The lighting problems at this year's Super Bowl almost became the second most laughable event in New Orleans. Joe Flacco, the Ravens quarterback and Super Bowl MVP, instructed his teammates to illegally run off the sidelines and tackle the 49ers punt returner, Ted Ginn Jr., at the end of the Super Bowl if it looked like he was going to score.

After Baltimore took a safety near the game's end, the team was forced to kick off to the dangerous Ginn with a mere four seconds remaining in the game. A successful run-back would have won the 49ers the game. To prevent this from happening, Flacco urged his teammates to break all the rules and win at all costs.

Apparently, ol' Joe, after playing in the league for years, still doesn't realize that very sensitive microphones are used by the NFL Network, so his conversation was recorded word-for-word and now lives online. And here's what he said:

"Hey, if he breaks it, if he busts this for some reason, tackle him. Go tackle him. I don't know  what the rule is on that but ... I'm going to."

His theory was that with so little time left on the clock, it was worth it for some random player to run off the sidelines, tackle Ginn, and illegally prevent a touchdown. After all, what's the worst that could happen?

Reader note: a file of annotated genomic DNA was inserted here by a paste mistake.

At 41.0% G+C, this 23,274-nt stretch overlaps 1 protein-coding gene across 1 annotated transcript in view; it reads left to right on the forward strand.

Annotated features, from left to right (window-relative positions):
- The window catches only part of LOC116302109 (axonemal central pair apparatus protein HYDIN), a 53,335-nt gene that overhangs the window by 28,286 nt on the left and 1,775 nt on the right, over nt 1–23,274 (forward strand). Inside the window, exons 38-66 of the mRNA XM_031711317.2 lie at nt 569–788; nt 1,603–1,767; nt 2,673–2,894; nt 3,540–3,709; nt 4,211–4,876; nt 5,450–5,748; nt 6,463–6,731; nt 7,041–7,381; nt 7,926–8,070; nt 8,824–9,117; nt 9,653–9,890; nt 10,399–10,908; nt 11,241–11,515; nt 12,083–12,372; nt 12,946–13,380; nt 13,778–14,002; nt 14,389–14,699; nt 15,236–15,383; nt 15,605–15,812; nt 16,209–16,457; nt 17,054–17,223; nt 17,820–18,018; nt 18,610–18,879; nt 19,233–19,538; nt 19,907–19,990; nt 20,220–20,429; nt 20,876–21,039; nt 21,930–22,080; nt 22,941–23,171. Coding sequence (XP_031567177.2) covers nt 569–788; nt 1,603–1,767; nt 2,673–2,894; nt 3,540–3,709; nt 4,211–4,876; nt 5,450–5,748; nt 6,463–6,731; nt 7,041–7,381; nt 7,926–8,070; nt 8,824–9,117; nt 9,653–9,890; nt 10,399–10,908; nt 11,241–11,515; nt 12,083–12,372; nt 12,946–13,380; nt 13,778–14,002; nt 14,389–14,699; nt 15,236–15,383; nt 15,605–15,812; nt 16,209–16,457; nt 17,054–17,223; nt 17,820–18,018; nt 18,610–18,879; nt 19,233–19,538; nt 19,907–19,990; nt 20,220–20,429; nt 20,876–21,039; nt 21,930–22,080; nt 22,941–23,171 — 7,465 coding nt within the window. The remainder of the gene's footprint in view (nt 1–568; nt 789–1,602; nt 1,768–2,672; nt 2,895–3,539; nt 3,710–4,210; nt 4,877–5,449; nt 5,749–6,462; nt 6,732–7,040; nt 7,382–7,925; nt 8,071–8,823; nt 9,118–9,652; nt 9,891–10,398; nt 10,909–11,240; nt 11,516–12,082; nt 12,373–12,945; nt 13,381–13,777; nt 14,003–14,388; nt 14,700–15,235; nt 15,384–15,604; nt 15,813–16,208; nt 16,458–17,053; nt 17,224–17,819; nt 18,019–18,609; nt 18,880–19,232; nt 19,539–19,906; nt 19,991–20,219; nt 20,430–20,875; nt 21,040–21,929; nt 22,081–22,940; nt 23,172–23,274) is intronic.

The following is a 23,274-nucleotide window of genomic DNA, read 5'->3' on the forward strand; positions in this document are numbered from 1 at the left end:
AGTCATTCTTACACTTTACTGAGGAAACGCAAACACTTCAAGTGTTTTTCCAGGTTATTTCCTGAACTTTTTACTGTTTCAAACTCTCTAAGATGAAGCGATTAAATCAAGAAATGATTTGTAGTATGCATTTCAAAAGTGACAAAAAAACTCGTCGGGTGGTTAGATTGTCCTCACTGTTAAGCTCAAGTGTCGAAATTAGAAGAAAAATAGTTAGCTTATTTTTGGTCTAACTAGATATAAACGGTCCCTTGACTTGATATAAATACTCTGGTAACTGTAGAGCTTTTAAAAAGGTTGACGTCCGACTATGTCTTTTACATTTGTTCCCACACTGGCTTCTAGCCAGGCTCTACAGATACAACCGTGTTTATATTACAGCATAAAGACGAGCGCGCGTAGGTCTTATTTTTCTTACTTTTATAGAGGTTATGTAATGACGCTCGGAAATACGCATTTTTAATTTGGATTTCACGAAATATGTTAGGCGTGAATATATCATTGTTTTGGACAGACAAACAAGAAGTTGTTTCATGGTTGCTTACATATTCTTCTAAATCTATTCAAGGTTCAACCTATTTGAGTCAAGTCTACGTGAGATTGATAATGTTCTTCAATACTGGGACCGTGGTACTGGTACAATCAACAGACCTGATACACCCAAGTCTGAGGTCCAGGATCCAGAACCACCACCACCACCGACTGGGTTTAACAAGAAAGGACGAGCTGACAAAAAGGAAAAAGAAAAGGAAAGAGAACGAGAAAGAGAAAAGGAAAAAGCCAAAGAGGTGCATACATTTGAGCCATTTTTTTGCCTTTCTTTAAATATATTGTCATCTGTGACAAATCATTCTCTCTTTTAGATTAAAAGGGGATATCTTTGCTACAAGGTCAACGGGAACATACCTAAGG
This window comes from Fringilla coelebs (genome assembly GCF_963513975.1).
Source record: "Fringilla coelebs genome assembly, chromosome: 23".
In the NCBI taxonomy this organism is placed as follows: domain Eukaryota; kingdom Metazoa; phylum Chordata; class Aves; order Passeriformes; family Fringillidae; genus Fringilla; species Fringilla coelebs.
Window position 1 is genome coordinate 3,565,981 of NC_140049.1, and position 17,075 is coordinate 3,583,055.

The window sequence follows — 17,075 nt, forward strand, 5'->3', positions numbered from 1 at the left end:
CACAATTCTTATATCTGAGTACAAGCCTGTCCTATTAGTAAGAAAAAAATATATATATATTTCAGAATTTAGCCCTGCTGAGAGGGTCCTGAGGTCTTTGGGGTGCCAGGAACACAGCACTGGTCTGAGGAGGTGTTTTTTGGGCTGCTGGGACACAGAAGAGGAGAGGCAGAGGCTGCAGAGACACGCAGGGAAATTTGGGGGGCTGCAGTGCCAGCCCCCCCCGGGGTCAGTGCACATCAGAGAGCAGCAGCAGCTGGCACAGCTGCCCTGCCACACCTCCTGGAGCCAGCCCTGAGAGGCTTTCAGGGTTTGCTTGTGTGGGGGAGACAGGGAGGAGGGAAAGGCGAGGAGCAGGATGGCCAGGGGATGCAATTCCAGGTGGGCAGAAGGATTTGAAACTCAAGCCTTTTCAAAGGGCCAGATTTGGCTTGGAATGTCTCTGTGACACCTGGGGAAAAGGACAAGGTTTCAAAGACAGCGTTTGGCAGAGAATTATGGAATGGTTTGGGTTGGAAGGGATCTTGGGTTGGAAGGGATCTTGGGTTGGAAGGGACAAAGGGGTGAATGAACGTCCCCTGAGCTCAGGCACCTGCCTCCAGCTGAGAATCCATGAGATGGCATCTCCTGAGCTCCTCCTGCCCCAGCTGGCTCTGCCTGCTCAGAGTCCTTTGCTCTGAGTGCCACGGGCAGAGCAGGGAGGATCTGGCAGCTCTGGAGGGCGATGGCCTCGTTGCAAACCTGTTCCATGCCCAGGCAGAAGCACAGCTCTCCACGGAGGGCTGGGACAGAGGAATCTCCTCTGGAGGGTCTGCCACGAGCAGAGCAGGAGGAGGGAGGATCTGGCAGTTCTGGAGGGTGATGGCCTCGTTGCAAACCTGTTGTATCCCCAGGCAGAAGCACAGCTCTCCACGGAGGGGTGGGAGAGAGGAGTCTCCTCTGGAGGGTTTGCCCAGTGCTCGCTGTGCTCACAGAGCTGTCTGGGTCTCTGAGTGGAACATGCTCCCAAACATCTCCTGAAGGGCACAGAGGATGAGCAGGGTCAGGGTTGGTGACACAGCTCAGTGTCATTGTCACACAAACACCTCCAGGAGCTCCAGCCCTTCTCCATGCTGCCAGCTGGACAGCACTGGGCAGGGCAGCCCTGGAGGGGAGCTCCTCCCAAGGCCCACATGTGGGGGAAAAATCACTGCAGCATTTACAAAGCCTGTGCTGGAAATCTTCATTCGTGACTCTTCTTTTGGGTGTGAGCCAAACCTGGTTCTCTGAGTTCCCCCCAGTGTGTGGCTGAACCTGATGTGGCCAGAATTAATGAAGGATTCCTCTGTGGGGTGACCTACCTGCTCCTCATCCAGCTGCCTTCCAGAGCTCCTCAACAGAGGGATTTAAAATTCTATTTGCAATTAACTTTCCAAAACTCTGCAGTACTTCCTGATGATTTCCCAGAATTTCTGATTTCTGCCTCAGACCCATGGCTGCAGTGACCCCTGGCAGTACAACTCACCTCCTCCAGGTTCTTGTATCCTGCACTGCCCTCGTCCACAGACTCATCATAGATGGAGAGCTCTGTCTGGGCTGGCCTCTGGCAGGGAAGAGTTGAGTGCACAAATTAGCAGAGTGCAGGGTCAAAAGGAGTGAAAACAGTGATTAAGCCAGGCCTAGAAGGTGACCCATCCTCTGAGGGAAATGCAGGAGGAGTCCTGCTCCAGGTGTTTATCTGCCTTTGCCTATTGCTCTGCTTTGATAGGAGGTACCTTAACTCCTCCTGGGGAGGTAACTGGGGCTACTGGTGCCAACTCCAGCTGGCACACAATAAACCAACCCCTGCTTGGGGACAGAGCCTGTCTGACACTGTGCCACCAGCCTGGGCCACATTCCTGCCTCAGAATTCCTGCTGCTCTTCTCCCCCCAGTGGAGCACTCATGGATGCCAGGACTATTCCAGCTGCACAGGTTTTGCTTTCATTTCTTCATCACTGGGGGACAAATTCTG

Well, Joe, the worst would not have been a 15-yard penalty. Instead, it would have given the 49ers a Super Bowl-winning touchdown with zero seconds left.

Per the NFL rulebook, the play would have fallen into the category of a "palpably unfair act." The rule (Rule 5. Section 1. Article 4) states that the penalty for a Palpably Unfair Act is as follows: "Offender may be disqualiified. The Referee, after consulting his crew, enforces any such distance penalty as they consider equitable and irrespective of any other specified code penaltyy. The Referee may award a score."

So, if one of Flacco's teammates would have listened to his ridiculous idea, the Ravens probably would have automatically lost the Super Bowl.

The take-away here is pretty obvious - Joe Flacco, while being an elite player, is in no way an elite special teams coach. We hope his trip to Disneyland was better than his brilliant idea to trip Ted Ginn, Jr.

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